Hiatus is allowed in certain cases.
1. In epic poetry: a. After ι and υ: ἄξονι ἀμφίς, σύ ἐσσι.
b. After a long final syllable having the rhythmic accent: μοι ἐθέλουσα ([macrdot]˘˘[macrdot]˘).
c. When a long final syllable is shortened before an initial vowel (
d. When the concurrent vowels are separated by the caesura; often after the fourth foot: ἀλλ' ἄγ' ἐμῶν ὀχέων ἐπιβήσεο, ὄφρα ἴδηαι; very often between the short syllables of the third foot (the feminine caesura): as, ἀλλ' ἀκέουσα κάθησο, ἐμῷ δ' ἐπιπείθεο μύ_θῳ; rarely after the first foot: αὐτὰρ ὁ ἔγνω A 333.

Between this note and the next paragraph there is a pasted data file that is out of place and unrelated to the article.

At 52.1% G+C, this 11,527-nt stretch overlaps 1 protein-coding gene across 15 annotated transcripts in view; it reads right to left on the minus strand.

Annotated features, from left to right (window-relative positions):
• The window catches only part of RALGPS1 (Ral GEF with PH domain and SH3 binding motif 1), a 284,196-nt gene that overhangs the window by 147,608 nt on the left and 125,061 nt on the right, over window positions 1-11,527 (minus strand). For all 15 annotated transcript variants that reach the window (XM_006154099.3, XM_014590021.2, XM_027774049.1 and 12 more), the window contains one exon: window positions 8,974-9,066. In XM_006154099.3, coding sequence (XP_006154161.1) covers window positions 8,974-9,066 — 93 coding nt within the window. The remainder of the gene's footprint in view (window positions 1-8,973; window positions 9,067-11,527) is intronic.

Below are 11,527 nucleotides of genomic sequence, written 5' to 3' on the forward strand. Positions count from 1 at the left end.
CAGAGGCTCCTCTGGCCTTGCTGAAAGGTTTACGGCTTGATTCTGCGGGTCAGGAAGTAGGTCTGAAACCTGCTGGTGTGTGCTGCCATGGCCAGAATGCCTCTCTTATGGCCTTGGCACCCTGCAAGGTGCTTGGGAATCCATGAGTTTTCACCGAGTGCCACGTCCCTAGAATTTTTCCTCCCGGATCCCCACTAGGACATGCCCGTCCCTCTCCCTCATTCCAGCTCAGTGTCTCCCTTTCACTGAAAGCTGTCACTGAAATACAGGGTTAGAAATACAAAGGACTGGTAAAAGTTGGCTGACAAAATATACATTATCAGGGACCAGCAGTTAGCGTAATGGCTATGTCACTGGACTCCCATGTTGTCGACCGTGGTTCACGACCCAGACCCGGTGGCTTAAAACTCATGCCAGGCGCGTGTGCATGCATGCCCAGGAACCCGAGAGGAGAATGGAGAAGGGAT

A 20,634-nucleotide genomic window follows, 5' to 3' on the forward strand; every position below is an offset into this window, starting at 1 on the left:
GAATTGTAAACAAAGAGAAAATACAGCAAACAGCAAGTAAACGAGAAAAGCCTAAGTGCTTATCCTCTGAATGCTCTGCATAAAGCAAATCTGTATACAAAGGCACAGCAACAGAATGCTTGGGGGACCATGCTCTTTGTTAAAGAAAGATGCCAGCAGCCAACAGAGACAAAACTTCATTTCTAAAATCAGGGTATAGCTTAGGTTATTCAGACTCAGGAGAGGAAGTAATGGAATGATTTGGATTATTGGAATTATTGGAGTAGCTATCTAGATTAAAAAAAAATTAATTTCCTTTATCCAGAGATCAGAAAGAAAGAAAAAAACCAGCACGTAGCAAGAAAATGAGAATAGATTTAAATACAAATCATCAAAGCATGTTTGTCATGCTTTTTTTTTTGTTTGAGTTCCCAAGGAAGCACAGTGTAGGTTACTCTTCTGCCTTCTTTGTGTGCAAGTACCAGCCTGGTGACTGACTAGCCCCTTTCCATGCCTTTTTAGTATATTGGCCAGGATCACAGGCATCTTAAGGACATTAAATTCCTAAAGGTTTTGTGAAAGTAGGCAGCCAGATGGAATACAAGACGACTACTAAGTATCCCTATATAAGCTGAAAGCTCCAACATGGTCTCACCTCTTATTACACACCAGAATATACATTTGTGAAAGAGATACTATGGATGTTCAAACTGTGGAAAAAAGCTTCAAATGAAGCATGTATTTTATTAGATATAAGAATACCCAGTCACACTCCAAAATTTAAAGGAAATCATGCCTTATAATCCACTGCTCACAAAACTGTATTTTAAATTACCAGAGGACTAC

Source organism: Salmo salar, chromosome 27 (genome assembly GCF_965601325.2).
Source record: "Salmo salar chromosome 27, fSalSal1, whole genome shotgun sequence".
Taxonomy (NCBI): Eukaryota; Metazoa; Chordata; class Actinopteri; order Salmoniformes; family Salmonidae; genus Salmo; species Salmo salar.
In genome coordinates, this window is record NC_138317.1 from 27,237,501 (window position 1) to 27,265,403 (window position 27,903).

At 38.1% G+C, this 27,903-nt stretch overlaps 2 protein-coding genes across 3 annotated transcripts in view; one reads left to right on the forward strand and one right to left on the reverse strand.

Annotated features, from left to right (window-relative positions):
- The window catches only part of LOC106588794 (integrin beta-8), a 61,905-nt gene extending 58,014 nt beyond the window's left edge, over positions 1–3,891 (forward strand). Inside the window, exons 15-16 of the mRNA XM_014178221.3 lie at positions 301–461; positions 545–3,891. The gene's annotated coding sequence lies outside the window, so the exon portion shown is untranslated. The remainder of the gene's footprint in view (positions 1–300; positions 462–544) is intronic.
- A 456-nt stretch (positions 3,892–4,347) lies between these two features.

e. Where ϝ has been lost.
2. In Attic poetry hiatus is allowable, as in 1 c, and after τί
Herbert Weir Smyth [n.d.], A Greek Grammar for Colleges; Machine readable text [info] [word count] [Smyth].